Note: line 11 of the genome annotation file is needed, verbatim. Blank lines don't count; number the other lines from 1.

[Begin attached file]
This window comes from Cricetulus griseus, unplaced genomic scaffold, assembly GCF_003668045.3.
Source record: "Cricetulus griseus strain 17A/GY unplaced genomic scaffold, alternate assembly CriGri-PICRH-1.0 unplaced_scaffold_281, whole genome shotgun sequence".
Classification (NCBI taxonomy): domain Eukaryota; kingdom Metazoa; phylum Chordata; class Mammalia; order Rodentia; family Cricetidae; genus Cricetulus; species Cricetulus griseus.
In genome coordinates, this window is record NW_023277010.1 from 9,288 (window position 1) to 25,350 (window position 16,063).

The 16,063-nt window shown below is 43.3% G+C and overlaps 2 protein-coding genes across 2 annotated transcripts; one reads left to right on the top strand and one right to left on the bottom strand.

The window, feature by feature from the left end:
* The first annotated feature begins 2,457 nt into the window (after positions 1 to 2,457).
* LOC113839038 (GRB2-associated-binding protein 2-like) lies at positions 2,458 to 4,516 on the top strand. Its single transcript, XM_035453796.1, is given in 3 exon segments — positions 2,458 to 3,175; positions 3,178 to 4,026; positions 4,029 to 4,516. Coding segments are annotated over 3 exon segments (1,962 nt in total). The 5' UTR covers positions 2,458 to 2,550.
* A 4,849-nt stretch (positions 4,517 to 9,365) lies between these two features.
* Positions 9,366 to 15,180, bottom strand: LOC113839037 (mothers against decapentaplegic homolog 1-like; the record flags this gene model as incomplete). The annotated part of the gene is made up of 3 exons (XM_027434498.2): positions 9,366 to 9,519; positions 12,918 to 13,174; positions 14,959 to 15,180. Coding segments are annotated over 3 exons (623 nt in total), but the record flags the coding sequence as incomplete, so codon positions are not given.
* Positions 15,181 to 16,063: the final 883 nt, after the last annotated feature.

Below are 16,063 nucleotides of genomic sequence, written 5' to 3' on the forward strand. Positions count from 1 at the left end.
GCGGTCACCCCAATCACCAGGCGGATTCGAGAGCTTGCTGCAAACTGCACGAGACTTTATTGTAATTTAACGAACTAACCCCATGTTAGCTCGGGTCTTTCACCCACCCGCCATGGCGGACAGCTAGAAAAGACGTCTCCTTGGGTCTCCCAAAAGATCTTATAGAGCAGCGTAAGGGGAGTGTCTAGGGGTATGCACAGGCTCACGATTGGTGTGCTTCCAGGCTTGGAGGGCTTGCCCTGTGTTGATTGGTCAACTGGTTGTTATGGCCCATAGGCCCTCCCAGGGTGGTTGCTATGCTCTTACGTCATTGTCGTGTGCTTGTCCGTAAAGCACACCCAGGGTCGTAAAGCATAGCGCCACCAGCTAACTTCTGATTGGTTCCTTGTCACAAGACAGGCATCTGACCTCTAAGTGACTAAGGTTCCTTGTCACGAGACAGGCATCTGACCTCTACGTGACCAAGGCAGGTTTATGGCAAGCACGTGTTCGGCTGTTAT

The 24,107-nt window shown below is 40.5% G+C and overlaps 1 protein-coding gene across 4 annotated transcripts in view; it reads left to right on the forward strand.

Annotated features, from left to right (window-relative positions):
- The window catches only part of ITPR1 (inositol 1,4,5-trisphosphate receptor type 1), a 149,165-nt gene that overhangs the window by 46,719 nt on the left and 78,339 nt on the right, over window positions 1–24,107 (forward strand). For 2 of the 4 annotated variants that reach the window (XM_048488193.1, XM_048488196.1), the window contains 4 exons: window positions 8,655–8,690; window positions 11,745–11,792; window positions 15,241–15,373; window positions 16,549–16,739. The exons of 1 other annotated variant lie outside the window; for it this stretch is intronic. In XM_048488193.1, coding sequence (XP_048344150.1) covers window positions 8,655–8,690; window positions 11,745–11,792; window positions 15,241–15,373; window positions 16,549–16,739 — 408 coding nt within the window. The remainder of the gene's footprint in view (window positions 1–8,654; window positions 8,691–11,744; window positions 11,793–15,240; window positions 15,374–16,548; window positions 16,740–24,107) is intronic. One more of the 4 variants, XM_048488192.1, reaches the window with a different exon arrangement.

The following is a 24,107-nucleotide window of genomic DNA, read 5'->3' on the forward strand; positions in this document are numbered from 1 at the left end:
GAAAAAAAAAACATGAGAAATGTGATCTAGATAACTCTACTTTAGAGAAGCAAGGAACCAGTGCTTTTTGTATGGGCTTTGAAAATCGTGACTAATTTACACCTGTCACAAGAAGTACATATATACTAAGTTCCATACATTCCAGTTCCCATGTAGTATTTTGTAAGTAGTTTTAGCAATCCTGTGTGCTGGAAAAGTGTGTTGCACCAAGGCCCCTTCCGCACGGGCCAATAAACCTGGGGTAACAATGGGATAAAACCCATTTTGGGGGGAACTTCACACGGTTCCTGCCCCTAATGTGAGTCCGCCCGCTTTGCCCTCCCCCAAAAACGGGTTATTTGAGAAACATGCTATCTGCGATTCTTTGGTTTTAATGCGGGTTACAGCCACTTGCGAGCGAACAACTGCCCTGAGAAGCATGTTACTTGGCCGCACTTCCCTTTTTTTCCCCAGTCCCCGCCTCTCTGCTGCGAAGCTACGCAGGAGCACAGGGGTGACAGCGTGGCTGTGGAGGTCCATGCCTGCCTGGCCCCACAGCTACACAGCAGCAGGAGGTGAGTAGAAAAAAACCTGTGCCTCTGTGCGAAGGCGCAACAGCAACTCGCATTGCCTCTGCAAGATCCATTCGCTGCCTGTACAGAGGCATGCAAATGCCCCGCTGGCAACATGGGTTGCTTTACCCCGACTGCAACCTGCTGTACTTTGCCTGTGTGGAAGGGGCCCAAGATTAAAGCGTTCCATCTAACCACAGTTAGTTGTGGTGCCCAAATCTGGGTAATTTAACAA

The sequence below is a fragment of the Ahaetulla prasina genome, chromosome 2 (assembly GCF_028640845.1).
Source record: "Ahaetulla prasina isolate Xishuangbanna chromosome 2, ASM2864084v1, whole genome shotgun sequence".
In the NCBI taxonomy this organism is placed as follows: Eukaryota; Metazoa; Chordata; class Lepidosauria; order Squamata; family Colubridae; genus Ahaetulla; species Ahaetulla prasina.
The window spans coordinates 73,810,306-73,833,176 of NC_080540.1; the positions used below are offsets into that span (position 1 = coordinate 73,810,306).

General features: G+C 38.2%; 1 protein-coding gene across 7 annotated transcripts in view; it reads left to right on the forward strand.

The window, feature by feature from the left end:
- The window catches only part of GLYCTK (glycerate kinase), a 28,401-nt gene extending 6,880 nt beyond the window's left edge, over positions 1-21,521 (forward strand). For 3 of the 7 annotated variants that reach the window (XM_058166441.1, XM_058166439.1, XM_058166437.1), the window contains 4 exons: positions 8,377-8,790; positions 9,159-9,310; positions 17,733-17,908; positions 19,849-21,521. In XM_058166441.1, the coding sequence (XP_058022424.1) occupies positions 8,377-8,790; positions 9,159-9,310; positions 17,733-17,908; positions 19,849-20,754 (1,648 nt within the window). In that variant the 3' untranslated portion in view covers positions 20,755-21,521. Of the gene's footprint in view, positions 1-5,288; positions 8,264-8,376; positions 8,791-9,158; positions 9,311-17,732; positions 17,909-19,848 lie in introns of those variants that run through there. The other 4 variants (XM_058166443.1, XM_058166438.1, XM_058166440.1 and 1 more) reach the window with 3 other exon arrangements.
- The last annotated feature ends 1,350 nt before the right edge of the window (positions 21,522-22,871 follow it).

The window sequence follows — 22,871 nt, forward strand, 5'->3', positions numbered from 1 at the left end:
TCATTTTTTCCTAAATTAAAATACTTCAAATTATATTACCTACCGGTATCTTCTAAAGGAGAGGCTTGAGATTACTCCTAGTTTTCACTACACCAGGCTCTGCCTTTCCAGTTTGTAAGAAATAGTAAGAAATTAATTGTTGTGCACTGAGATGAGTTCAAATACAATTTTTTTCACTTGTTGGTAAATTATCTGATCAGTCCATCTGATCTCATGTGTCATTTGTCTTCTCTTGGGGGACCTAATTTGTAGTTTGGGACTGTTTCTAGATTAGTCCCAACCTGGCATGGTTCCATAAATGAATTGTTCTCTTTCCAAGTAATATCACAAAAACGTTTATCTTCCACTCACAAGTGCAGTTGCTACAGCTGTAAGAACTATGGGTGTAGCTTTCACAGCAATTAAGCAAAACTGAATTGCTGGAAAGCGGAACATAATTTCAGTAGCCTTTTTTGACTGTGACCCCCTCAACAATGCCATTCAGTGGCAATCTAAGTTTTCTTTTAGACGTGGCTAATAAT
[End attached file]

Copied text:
* Positions 15,181 to 16,063: the final 883 nt, after the last annotated feature.